Saturday, January 1, 2011


Mozzarella is a soft, creamy stretch-curd cheese that tastes like pure heaven. I have childhood memories of my Uncle Andy coming back from one of his shopping excursions moments before the antipasto was served and pulling a container out of a paper bag filled with a huge oval of white mozzarella in salted water, and cutting a taste off for himself and I before turning it over to my Aunt Agnes.

The Mozzarella I grew up with in the 1960's in NY was probably often made from cow's milk, what Calabrians would have called "Fioradilatte" (flower of milk) rather than "mozzarella di bufala" (buffalo mozzarella) but if I know my Uncle Andy, he probably found and purchased the buffalo milk mozzarella whenever possible. My uncle had a love of entertaining his family and friends that I must have inherited, and often when I am shopping for good food I think of him.

Mozzarella-making begins the same way as many cheeses, a small bit of started cheese is added to milk (in this case from cows or water buffalo) which is warmed and curdled and allowed to set for an hour. The curds are then cut into small pieces and allowed to rest for several hours and the whey is discarded.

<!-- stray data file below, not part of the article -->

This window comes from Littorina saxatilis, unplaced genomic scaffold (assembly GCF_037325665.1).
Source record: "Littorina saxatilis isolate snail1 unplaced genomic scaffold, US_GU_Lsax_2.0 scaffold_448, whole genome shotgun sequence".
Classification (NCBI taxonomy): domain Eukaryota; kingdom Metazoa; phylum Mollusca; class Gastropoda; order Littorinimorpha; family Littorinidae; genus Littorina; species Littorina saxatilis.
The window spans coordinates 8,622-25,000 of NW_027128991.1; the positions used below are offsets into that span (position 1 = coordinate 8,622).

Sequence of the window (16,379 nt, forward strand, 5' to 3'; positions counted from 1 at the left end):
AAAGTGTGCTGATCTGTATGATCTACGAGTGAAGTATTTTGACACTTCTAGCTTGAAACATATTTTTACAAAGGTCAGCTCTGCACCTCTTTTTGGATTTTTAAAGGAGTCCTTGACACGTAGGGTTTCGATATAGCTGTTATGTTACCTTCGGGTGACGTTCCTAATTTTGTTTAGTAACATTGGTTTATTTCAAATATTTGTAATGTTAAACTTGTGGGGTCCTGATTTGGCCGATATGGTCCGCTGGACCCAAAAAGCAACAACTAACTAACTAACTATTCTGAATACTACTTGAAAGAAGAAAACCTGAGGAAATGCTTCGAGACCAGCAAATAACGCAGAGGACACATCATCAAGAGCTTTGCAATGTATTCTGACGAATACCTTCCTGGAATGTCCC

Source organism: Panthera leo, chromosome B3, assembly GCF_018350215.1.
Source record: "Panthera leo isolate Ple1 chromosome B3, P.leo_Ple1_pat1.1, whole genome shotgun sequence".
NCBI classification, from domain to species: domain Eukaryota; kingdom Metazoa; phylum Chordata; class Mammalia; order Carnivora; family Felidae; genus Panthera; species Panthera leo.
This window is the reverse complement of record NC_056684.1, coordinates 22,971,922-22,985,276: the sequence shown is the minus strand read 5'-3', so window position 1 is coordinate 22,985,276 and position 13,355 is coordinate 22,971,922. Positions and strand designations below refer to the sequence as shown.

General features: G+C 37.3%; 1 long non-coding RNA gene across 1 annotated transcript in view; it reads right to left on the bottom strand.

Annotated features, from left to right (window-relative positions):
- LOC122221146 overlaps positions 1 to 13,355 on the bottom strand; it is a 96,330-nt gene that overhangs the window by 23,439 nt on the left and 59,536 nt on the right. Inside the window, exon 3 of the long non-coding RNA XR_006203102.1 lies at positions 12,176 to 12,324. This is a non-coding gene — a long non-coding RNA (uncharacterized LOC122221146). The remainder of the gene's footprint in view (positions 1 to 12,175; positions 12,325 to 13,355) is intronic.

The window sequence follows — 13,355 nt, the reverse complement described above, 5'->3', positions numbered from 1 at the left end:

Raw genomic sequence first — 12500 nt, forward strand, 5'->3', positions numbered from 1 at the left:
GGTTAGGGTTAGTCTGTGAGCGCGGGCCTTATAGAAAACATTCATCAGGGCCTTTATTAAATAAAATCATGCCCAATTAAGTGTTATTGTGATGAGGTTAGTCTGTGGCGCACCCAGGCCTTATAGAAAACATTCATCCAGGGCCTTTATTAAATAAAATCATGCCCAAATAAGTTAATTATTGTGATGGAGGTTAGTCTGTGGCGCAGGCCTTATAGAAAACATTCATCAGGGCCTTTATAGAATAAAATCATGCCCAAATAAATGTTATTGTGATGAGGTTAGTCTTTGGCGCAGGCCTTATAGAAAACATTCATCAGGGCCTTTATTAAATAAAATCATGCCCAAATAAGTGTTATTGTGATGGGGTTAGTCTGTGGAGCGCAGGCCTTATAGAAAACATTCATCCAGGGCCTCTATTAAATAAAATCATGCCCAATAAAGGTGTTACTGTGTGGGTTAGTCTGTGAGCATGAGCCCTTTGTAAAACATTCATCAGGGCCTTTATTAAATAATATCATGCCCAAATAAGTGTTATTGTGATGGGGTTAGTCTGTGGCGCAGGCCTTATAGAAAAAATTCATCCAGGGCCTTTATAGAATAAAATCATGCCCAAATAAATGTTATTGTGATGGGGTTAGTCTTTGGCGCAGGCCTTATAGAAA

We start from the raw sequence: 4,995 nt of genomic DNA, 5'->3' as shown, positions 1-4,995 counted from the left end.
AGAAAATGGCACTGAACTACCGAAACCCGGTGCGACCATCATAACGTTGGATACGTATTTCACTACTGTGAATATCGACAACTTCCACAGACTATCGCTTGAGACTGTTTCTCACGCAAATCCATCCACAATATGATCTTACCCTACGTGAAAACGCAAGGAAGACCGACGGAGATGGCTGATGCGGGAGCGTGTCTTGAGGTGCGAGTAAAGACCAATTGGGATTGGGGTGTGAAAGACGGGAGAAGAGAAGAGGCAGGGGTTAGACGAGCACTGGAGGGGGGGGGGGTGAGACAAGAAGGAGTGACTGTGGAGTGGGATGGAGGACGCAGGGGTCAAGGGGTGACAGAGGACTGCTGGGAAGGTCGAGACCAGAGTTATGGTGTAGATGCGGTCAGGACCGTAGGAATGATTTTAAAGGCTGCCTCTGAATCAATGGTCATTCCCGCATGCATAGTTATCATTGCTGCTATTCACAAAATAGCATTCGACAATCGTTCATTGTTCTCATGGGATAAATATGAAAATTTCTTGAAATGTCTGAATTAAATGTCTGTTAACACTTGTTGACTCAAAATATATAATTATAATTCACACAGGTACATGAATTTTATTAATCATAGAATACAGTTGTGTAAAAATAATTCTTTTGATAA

I mentioned earlier that Mozzarella is a pulled-curd cheese, the process is called Pasta Filata in Italian, and involves placing the curds in a hot water bath for another several hours at about ninety-five degrees centigrade. When the curds are ready they will begin to float. Most of the liquid is poured off and the curds are mixed and kneaded until it achieves a stringy texture. At this point a thick strand may be pulled out, and small loaves cut off, or small strands may be pulled out and braided together.

Now the Mozzarella is ready to be served. Ideally mozzarella should be consumed within a few days, though it can be preserved in salt water for about a week-and-a-half, smoking will preserve it longer.

A six ounce ball of mozzarella, it's about $4-$8, Rich, creamy, fresh taste: it's priceless, but the memories of a happy childhood: well, it's Italian.

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